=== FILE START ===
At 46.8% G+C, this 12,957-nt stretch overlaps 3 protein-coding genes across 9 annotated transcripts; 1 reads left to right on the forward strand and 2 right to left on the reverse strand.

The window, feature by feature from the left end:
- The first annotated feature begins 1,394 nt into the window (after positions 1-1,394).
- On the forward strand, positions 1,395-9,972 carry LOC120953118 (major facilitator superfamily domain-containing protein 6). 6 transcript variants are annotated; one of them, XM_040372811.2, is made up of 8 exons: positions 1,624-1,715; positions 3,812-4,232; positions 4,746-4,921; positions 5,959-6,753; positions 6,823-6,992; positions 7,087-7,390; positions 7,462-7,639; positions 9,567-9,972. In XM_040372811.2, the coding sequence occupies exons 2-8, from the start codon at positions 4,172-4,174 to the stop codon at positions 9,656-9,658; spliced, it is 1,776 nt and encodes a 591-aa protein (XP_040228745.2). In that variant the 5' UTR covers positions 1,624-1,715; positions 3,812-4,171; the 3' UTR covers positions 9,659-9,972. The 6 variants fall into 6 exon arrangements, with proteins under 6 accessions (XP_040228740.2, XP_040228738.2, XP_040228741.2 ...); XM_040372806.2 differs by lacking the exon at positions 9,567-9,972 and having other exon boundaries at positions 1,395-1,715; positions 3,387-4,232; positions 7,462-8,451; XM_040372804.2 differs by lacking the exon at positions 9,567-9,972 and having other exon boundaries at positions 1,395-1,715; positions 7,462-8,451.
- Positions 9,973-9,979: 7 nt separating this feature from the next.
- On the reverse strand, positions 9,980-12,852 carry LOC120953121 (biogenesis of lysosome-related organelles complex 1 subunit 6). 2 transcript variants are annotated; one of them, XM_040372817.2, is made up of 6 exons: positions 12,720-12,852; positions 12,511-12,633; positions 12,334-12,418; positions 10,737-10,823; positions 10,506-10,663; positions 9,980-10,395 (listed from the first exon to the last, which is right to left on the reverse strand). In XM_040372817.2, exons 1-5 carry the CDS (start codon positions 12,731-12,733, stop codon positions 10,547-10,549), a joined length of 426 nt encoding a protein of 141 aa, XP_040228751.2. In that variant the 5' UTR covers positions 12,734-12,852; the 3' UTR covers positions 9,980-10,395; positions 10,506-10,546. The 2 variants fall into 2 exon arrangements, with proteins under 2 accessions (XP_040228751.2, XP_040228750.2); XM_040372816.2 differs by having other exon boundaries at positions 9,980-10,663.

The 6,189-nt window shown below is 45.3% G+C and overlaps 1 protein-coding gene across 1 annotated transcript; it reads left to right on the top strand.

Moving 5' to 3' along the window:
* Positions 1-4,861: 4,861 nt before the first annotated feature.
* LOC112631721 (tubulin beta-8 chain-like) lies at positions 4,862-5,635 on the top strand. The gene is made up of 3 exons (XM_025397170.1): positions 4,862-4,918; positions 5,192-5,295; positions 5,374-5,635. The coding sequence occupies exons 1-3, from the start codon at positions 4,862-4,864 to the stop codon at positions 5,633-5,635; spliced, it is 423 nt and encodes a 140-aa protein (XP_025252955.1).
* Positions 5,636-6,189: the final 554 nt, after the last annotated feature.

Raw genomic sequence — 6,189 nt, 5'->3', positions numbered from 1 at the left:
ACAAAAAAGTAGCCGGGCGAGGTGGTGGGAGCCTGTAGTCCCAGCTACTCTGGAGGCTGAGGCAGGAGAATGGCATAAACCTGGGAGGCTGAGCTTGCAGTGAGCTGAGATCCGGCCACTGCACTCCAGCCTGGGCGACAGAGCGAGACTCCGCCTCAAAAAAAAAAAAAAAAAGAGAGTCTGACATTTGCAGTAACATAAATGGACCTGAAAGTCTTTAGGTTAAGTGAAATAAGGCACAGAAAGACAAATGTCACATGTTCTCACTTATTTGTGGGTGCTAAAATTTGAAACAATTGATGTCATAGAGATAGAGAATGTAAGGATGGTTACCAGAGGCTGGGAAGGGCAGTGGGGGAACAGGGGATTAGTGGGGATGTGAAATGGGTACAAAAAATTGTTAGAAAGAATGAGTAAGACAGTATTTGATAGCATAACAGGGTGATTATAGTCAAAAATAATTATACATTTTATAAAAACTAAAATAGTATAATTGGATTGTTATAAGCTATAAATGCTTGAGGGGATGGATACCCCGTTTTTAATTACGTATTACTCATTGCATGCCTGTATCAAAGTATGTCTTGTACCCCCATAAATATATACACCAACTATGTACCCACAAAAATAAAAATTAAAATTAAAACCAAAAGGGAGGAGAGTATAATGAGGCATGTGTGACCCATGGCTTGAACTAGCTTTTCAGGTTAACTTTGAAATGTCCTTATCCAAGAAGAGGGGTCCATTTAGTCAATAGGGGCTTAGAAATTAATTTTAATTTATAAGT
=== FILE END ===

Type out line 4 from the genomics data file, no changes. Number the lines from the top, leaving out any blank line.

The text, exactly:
- On the forward strand, positions 1,395-9,972 carry LOC120953118 (major facilitator superfamily domain-containing protein 6). 6 transcript variants are annotated; one of them, XM_040372811.2, is made up of 8 exons: positions 1,624-1,715; positions 3,812-4,232; positions 4,746-4,921; positions 5,959-6,753; positions 6,823-6,992; positions 7,087-7,390; positions 7,462-7,639; positions 9,567-9,972. In XM_040372811.2, the coding sequence occupies exons 2-8, from the start codon at positions 4,172-4,174 to the stop codon at positions 9,656-9,658; spliced, it is 1,776 nt and encodes a 591-aa protein (XP_040228745.2). In that variant the 5' UTR covers positions 1,624-1,715; positions 3,812-4,171; the 3' UTR covers positions 9,659-9,972. The 6 variants fall into 6 exon arrangements, with proteins under 6 accessions (XP_040228740.2, XP_040228738.2, XP_040228741.2 ...); XM_040372806.2 differs by lacking the exon at positions 9,567-9,972 and having other exon boundaries at positions 1,395-1,715; positions 3,387-4,232; positions 7,462-8,451; XM_040372804.2 differs by lacking the exon at positions 9,567-9,972 and having other exon boundaries at positions 1,395-1,715; positions 7,462-8,451.